Many people have first tee jitters, but according to Scottie Scheffler, Ryder Cup is next level.
“I would say that the Ryder Cup is the most pressure that I’ve ever felt as a golfer,” Scottie Scheffler said before the FedEx St. Jude Championship. “When I stepped up on the first tee in the first match, I literally could not feel my arms, and I’ve been really nervous before, and I was really nervous at the Masters, but I could still feel my arms.”
As difficult an experience as that first Ryder Cup at Whistling Straits was for him, it provided a springboard for his next season when he won the Masters.
The Ryder Cup experience wasn’t just learning how to play under what he called “extreme pressure.” It was also realizing that the other players on the team had asked for Scottie Scheffler to be one of the picks, and he knew he needed to perform.
Before he won the Masters, Scheffler had already faced what he has called the most intense stress he had ever felt playing golf.
“It wasn’t like I was friends with the captain,” Scheffler added. “I had a lot of guys on that team that believed in me as a player and thought I had the talent to be in that team.”
He said he felt as though he played well enough to show that he deserved to be there. For a rookie outing, he did well, going 2-0-1.
There is something about participating in the Ryder Cup that often vaults players on victorious teams to new heights in the next season. In Scheffler’s case, he won the Masters. As he explained, it’s all about learning to play under serious pressure.
If you go back in Ryder Cup history and look at some of the participants on winning teams, they often had great next seasons, even if they had never had one before.
One that comes to mind is Fred Couples after the 1991 Ryder Cup. The next spring, he won the Masters. But it was not his first Ryder Cup. His first was in 1989 when he was not able to perform as well as he would have liked at The Belfry. He was not the only U.S. player to have that happen.
The U.S. had to win just 7 ½ points out of 12 on Sunday to take the Ryder Cup home. The 18th hole got to many of them on both teams.
Paul Azinger hit into the water and made bogey, but Seve Ballesteros, who ended up in the right rough, did the same. Still, Azinger won his match.
Tom Kite and Chip Beck won their matches.
Payne Stewart, who had won the PGA Championship that year, was playing Jose Maria Olazabal. Azinger put his drive into the water. He donned a rain suit and tried to hit out, not once, not twice, but three times before giving the match to Olazabal.
That year’s British Open champ, Mark Calcavecchia, hit his drive into the water, dropped on the fairway, and hit a second shot into the water.
Fred Couples found the fairway, but he hit his second shot into a greenside bunker. Couples was playing Christy O’Connor Jnr, who had not won in more than 10 years. O’Connor Jnr played the shot of his life and ended up about four feet from the pin. Couples made bogey and the hole went to the Euros.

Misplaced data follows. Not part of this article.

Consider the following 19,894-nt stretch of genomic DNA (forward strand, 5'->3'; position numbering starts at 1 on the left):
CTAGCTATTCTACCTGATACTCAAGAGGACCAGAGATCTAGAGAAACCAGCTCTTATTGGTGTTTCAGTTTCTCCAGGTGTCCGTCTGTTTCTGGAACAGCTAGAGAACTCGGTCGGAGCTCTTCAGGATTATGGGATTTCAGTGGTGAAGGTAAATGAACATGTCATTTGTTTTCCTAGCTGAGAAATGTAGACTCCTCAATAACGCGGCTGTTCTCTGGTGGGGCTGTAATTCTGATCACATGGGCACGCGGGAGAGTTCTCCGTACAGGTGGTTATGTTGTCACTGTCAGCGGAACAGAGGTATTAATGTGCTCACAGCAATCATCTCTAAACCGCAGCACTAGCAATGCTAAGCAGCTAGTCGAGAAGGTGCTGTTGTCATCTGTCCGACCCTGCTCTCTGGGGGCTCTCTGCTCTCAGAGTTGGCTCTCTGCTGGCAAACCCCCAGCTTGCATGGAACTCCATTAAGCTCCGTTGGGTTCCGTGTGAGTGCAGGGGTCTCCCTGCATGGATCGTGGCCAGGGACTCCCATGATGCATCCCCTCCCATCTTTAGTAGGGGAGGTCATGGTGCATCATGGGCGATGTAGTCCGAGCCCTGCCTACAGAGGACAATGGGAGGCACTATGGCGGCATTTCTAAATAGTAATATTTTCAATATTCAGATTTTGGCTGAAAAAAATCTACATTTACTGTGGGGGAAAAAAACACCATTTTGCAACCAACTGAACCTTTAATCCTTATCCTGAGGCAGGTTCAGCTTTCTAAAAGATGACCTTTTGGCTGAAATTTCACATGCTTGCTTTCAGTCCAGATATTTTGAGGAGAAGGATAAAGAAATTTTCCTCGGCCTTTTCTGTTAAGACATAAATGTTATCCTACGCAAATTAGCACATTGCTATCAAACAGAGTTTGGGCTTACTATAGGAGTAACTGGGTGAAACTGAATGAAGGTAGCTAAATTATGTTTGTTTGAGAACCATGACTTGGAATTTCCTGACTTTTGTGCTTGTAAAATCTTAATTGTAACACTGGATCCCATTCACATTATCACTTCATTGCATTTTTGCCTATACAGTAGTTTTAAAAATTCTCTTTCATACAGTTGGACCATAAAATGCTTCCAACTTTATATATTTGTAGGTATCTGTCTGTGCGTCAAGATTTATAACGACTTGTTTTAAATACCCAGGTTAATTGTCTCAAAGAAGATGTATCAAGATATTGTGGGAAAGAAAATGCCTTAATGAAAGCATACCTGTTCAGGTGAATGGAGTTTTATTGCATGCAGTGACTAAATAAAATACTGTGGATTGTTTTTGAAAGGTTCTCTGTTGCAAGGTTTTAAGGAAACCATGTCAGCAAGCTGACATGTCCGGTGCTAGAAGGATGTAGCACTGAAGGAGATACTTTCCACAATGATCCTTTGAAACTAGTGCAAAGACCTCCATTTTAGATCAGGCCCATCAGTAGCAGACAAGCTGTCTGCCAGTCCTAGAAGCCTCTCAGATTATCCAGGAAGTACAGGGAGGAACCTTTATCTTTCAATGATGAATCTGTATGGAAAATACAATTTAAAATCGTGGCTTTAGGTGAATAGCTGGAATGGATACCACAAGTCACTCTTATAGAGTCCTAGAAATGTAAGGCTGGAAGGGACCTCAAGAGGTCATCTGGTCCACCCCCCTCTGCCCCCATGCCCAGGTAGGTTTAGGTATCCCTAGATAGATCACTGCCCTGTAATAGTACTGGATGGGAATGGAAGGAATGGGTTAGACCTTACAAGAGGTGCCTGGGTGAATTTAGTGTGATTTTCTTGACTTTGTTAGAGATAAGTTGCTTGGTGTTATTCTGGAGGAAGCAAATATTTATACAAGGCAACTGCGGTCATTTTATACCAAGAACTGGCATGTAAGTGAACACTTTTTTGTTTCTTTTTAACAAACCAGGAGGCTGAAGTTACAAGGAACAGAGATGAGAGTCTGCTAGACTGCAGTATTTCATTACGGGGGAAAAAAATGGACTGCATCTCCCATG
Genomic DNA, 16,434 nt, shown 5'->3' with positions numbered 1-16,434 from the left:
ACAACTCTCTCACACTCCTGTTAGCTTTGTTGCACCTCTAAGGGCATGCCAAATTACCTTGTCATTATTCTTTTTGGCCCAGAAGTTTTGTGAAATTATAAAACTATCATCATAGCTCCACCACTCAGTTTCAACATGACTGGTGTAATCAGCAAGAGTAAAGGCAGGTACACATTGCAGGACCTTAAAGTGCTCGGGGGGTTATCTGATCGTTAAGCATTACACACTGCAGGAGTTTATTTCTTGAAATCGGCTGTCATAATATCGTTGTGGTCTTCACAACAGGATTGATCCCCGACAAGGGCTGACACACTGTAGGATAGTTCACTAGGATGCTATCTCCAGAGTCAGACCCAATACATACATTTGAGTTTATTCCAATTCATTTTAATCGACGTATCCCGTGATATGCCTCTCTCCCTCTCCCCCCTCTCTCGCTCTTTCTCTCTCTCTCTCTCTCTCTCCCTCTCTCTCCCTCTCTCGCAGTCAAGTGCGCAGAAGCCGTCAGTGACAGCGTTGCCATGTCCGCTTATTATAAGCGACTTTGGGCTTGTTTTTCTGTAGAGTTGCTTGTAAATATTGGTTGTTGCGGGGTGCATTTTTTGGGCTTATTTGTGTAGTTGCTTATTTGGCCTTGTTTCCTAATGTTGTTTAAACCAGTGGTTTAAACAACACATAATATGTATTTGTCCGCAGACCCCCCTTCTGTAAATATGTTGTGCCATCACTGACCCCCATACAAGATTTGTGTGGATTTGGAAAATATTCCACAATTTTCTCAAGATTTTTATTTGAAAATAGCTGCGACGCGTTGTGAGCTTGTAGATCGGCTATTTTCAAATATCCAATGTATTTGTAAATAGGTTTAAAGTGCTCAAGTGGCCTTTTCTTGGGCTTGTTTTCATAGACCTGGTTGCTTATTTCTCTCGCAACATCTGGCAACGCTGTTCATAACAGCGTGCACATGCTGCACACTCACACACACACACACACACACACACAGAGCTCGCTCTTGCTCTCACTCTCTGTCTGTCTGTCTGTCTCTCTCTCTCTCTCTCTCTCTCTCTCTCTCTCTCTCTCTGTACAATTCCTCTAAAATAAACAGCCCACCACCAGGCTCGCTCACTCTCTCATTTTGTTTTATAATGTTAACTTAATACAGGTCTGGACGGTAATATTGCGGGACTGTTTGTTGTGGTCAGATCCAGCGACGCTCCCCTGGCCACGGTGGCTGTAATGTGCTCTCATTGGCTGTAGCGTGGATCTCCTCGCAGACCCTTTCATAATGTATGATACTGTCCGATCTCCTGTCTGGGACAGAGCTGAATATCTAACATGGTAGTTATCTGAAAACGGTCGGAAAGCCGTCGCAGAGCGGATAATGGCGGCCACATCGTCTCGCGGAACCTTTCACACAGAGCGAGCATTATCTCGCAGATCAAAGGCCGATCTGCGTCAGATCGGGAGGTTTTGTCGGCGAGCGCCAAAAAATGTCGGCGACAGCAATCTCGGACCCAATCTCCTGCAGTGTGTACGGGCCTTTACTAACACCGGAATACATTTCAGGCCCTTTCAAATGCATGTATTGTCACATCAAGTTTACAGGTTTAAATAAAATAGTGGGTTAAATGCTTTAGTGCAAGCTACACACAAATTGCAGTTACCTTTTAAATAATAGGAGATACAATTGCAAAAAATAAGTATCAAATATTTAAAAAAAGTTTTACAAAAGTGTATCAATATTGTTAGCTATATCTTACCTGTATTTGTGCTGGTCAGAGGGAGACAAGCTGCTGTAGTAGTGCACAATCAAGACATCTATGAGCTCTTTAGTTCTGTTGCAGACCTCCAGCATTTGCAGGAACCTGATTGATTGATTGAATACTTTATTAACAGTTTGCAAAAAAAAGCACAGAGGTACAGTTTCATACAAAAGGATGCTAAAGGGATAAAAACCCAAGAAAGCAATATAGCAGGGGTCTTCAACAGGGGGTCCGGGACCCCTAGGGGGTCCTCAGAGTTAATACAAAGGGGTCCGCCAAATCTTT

Ken Green three-putted for bogey, and Jose Maria Canizares, age 42, made his putt for par.
Mark James took out Mark O’Meara before the final holes.
At that point, there were four matches left. Mark McCumber made a par to Gordon Brand Jr.’s bogey. Tom Watson closed out Sam Torrance on the 17th. Nick Faldo hit his drive into the water and handed that match to Lanny Wadkins.
Everything came down to two players. Curtis Strange and Ian Woosnam. Strange had just won his back-to-back U.S. Opens. Nobody was tougher at the time. Woosnam was a couple years away from winning his Masters. To demonstrate the kind of player Strange was then; he birdied his last four holes to win his match and end the Ryder Cup in a tie.
That’s because Europe had won in 1987 at Muirfield Village, and if there’s a tie, the team that has the Cup gets to keep it for another two years.
Ray Floyd, the U.S. team captain, said at least he was not going home with a loss. He was just going home without the cup. Many world-class players on both sides had struggled with the pressure of the moment that day.
According to the Los Angeles Times, Floyd compared it to Sunday at a major championship.
According to Scheffler, it’s worse. At least the first time.
Scottie Scheffler was part of a great U.S. Ryder Cup Team.
Scottie Scheffler was fortunate to be on a great U.S. Ryder Cup team in 2020 ( the actual year was 2021) with loads of talent top to bottom. He was also lucky that his first matches were played in the United States. Foreign soil is difficult for whichever team is the visitor.
So, before he won the Masters, Scottie Scheffler had already faced what he has called the most intense stress he had ever felt playing golf. He said he went home and felt that he could imagine what it would be like the next time he faced it. He knew what it would feel like, what it would feel like to play under those conditions.
“You’re like, okay, this is exactly how I feel under the most extreme pressure I can be under,” he explained.
In essence, Ryder Cup, for him, and for everyone on both sides, is about learning to play through the worst imaginable nerves.
“It’s definitely something that has had an extreme impact on my career, being able to play in that tournament and play well,” Scheffler added.